As a pet owner, you probably dread the spring and summer when fleas and other pests run rampant everywhere. Most of the time during these seasons is spent fending away these nuisance pests.
You want to snuggle and share warm moments with your pet when the cold season kicks in. Unfortunately, the assumption that you don’t have to fight off fleas in the winter isn’t necessarily true. In this post, our team at Clearly Loved Pets answers, “Can dogs get fleas in the winter?” once and for all.
Do Fleas Die in Winter?
You might wonder, “Do fleas die in winter?” and if you should stop treatment for the same when the cold season kicks in. However, the simple answer is no. These pests find ways to survive the cold weather and cause havoc for your home and pet.
For starters, fleas don’t die or vanish in the winter. Instead, they simply reduce their reproduction as they generally thrive in warmer conditions. Lower temperatures during winter slow down the development of the pest's eggs, larvae, and pupae. When exposed to freezing or near-freezing conditions for too long, fleas at all stages of their life will die, which prompts their adaptive behavior to survive the cold season.
Fleas also tend to migrate indoors to survive the harsh winter conditions. Since the temperatures outside are freezing during winter, fleas in the winter find their way to your dog's fur and settle on your furniture or carpet. Most homeowners maintain temperatures between 65-80 degrees Fahrenheit, the ideal range for fleas to survive or even breed. Therefore, these pests take refuge in your home and might cause an infestation problem without the necessary precautions.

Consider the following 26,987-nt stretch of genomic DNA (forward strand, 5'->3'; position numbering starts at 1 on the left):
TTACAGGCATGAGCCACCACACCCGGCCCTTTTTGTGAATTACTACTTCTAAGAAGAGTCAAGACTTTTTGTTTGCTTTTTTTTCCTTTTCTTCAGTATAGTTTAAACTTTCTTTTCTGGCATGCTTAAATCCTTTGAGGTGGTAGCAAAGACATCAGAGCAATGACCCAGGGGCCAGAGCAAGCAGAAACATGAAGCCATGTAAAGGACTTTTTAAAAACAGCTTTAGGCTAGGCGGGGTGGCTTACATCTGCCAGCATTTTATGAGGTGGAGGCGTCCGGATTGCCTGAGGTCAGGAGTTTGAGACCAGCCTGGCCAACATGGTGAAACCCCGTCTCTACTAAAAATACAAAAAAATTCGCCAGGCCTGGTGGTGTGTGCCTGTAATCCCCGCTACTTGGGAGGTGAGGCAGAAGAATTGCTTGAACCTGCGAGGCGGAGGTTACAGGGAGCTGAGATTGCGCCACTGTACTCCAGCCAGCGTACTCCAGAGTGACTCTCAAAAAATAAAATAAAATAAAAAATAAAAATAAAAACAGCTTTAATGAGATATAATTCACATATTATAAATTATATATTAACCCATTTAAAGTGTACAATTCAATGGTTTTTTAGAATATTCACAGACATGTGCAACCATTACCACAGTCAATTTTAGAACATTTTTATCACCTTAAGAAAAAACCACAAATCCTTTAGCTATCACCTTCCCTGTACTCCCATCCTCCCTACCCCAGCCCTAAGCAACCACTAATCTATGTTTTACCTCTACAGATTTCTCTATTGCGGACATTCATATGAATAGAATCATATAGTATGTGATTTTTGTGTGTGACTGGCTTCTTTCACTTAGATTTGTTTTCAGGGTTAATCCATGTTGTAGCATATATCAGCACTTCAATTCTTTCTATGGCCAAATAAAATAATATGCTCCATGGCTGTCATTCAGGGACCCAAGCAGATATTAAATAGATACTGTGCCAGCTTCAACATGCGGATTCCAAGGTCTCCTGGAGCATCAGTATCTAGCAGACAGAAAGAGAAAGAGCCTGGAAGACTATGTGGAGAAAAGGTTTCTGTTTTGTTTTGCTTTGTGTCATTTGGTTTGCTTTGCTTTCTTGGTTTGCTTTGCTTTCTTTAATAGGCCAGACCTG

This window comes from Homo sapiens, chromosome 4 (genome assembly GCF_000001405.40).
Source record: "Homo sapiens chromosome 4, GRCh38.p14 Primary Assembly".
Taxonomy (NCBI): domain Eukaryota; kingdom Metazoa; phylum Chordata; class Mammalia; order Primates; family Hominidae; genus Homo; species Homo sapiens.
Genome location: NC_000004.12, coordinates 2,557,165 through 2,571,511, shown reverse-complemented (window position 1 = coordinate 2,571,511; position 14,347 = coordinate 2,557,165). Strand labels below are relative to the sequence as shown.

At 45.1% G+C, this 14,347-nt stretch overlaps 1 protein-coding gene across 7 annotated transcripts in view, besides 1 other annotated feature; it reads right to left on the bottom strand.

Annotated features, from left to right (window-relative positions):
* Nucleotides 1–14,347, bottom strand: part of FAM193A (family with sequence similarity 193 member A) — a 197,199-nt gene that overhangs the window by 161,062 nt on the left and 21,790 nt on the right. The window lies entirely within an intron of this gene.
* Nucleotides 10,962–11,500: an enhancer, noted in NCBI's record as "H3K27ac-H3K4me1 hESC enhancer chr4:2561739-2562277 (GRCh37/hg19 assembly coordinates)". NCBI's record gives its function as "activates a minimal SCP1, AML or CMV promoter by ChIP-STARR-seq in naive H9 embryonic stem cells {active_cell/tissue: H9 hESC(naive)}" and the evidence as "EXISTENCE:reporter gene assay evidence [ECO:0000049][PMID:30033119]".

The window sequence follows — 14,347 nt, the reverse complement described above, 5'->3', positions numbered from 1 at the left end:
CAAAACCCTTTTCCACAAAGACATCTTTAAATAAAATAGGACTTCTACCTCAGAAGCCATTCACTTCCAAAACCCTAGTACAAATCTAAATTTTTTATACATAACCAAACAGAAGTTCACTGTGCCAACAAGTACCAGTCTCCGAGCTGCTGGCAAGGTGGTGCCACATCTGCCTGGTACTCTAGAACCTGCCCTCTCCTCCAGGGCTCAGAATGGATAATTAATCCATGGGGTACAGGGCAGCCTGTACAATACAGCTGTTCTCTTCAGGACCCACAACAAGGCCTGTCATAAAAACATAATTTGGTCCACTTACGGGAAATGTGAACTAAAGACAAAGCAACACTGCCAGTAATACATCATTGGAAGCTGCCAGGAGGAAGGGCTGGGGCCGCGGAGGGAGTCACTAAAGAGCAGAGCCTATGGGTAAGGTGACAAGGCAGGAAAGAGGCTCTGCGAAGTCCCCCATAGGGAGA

Lastly, flea pupae in the winter can enter a state of diapause to survive the adverse cold conditions. This state is a form of suspended development where the pupae remain dormant until the conditions are favorable for the next stage of development. The pupae can stay in this state for over a year, waiting for the ideal time to hatch.
Can Dogs Get Fleas in the Winter?
Do fleas die in winter? No. Therefore, it’s safe also to assume dogs and other pets can get fleas in the winter.
Fleas reproduce fast, and this cycle helps them survive in winter. Female fleas take 24-36 hours to start laying eggs after biting your pet, and the pests lay about 10,000 eggs in a month. These eggs can end up on your carpet or furniture and hatch, causing infestation in your home.
Fleas in the winter find dogs through jumping, the same way they find them during warm seasons. A flea can leap a distance of 13 inches, about 200 times their body length. When your dog gets close to these pests, they jump on your pet and find a habitat in their fur where they enjoy the warm temperature of the host.
Another way dogs can get fleas during winter is through wildlife reservoirs such as stray cats, raccoons, and squirrels. These animals may carry fleas into your yard, exposing your dog to potential infestation. Even in winter, your dog will occasionally visit your yard, and if stray animals carry fleas there, your pet risks getting them.
Effective Flea Control Methods for Dogs in Winter
Effectively controlling fleas in winter requires a comprehensive approach that addresses grooming and a proper diet. With these strategies, you can protect your canine companion, ensuring they enjoy a flea-free winter and remain comfortable throughout the year. Regular diligence and proactive measures will go a long way in safeguarding your dog's well-being from these persistent pests.
Invest in Flea Products and Treatments for Dogs
You should continue treating your dog in winter to keep your pet fleas-free. Flea treatment should include your home and yard to keep the environment safe. There are various products you can use for this treatment.